Performance contracting is the industry that the CEO of Ameresco (NYSE:AMRC) developed. It's a contract with customers that guarantees them energy savings. McKinsey estimates that performance contracting will be worth $520 billion in 2020. We wrote about Amaresco last year, but now is a good time to revisit this promising company and see what has changed.
First, what do they do exactly:
Founded in 2000, Ameresco, Inc. is a leading independent provider of comprehensive services, energy efficiency, infrastructure upgrades, and renewable energy solutions for facilities throughout North America. Ameresco's services include upgrades to a facility's energy infrastructure and the development, construction and operation of renewable energy plants.
Essentially, what it does is embark on an energy 'audit' for an organization and installing energy savings measures, for which the customer pays out of energy bill savings. There is no capital outlay necessary for customers.
Some key statistics:
- Market cap: $558M [Yahoo]
- Revenue $728.35 (trailing twelve months, ttm)
- Cash $38.44M
- Debt $215.9M
- Cash flow from operations is solidly positive, $30.14M last year [Yahoo]
- Analysts expect 85 cents per share in earnings this year rising to $1.03 the next [Yahoo]
While we constantly hear about new alternative energy technologies or breakthroughs, the much less sexy market for energy efficiency is one of the great unexploited business opportunities of today. But as we showed in our previous article from last October, Ameresco is far from the only one, and margins reflect that fact, as the graph below testifies.
However, with energy prices high and local and state budgets facing problems, saving on energy bills, especially when there are no up-front costs involved in some of the performance contracting that Ameresco offers (although typically, local initiatives are financed by issuing bonds), is an attractive proposition. Indeed, from the latest 10-Q:
Our revenue has increased from $20.9 million in 2001, our first full year of operations, to $728.2 million in 2011. We achieved profitability in 2002, and we have been profitable every year since.
The company hasn't just grown organically, but it has taken over fifteen other companies since its inception. Most of these have increased their reach of customers, but they've also branched out (to different parts of the US, to Canada and even Europe) to solar energy with the acquisition of Southwestern Photovoltaic in 2007, which enables them to install their own solar panels at clients in achieving more energy efficiency. Renewable energy generated 22.6% of total revenue in Q1 2012 (versus 27.5% in Q1 2011), primarily due to the completion of the Savannah River Project, according to the 10Q.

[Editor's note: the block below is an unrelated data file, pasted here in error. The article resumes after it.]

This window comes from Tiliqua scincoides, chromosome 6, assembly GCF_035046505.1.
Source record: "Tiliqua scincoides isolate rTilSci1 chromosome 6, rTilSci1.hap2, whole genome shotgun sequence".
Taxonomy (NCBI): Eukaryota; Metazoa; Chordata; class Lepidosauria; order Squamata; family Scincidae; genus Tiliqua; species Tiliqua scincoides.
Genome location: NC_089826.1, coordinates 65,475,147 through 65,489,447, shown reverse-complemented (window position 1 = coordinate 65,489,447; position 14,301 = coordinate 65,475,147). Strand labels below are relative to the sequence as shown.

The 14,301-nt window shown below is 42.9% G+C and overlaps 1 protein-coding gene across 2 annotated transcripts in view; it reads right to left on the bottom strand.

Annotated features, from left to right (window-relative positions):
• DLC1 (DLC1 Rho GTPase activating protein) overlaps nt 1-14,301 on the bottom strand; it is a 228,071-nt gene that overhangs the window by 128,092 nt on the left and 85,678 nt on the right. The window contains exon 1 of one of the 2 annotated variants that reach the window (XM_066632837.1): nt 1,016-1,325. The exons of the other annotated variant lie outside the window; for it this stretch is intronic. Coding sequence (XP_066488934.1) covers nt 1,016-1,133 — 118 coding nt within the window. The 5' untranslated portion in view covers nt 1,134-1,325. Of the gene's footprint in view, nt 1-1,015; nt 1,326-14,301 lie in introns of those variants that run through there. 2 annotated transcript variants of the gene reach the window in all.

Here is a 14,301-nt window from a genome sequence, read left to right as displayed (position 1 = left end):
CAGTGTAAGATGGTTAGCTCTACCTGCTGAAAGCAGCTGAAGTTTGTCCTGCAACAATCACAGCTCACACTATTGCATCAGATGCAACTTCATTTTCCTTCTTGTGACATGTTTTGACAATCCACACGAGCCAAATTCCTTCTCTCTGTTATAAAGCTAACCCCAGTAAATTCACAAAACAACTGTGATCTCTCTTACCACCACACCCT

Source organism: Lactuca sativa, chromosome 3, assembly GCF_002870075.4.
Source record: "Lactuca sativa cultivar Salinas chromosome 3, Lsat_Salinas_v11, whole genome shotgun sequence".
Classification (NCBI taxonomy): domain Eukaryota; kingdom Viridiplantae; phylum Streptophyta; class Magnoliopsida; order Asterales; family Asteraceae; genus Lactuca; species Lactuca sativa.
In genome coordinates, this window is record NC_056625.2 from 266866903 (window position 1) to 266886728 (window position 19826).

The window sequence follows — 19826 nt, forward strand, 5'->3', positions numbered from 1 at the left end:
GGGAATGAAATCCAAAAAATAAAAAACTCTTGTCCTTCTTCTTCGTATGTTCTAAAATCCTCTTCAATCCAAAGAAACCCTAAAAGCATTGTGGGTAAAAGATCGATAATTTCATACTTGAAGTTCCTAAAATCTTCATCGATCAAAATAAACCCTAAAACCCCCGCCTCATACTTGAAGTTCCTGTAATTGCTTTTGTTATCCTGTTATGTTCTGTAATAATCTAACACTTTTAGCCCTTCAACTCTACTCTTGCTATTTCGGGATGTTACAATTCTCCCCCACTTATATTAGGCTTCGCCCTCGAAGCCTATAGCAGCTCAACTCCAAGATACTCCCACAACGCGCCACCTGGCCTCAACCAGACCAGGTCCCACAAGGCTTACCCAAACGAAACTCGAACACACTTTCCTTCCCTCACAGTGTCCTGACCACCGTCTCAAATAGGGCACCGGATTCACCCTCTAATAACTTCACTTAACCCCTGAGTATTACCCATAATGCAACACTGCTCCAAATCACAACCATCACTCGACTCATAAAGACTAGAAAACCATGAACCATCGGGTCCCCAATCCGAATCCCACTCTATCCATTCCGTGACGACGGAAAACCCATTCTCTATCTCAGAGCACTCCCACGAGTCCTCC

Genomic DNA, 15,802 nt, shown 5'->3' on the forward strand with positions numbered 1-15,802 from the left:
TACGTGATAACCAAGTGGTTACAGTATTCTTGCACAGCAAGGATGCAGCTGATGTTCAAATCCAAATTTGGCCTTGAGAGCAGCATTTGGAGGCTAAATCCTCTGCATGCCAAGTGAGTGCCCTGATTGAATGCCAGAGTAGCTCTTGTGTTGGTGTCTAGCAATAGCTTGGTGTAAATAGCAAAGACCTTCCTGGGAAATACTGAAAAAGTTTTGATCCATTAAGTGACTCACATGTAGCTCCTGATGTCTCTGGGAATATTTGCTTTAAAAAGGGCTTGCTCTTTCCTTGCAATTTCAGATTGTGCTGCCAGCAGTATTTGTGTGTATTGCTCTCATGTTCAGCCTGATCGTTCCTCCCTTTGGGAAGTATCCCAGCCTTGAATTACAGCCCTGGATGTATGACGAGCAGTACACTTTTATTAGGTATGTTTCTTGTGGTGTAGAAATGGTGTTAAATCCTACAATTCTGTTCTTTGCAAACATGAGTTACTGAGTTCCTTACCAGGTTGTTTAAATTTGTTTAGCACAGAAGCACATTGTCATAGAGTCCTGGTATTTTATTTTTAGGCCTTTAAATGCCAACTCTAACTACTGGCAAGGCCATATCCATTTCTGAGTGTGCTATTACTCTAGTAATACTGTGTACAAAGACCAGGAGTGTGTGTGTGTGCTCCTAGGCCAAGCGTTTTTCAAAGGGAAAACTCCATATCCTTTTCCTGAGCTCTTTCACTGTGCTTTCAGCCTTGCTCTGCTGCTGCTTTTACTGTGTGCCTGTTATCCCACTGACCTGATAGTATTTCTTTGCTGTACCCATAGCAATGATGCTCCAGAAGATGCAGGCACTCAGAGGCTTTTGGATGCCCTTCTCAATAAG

While overall revenue was flat, there were some notable shifts. Here is the table from the 10Q filing:
US Federal and Central US regions showed notable declines, made up from a 62.6% increase in revenue from 'All Other.' The latter turned out to be largely revenues from acquisitions (AEG and AIS) to the tune of $7.2M. Without these acquisitions, there would have been a revenue decline of 4.7%. The biggest reason for that is the completion in Q4 2011 of the Savannah River project, responsible for a $12.9M net decline in revenue.
The flat revenues were expected, but profits missed by 7 cents as a result of an increase in operating expenses, which increased by a whopping 31%. Most of this seems to be a one-off, from the 10Q:
Salaries and benefits. Salaries and benefits increased by $4.3 million, or 42.5%, from the first quarter of 2011 to the first quarter of 2012. We implemented a number of strategic initiatives in 2011 to improve our competitive position, including adding key personnel, opening six new offices and completing three acquisitions. In addition, we increased employee resources devoted to early stage business development activities to drive an increase in proposal volume; this increased salaries and benefits as the business opportunities were too early stage to qualify for classification as project development costs or capitalization as project assets.
Nevertheless, cash flow from operations was a solid $33.2M positive. The company has (per March 31, according to the 10Q) a backlog of approximately $413M in future revenue under signed customer contracts (which typically take 12-24 months to complete, unless they are more complex).
While Q1 results were disappointing, the company reaffirmed revenue guidance for the rest of the year as most of the revenue will come in the second half. The company also said that margins will rise towards 20% (the CC can be listened to here).
The share price has recovered somewhat from the lows in June and will probably consolidate for the time being until Q2 results will be announced. These will be out on August 2, so we're eagerly waiting. Despite the Q1 softness, the shares are still up 25% from when we advised to buy last October.
A steady grower (albeit with some seasonality), virtually recession proof, with a healthy balance sheet, and trading at 12x next year's expected earnings, we don't think you can do a lot wrong with this stock, despite the slight disappointment in the first quarter of 2012.
Disclosure: I have no positions in any stocks mentioned, and no plans to initiate any positions within the next 72 hours.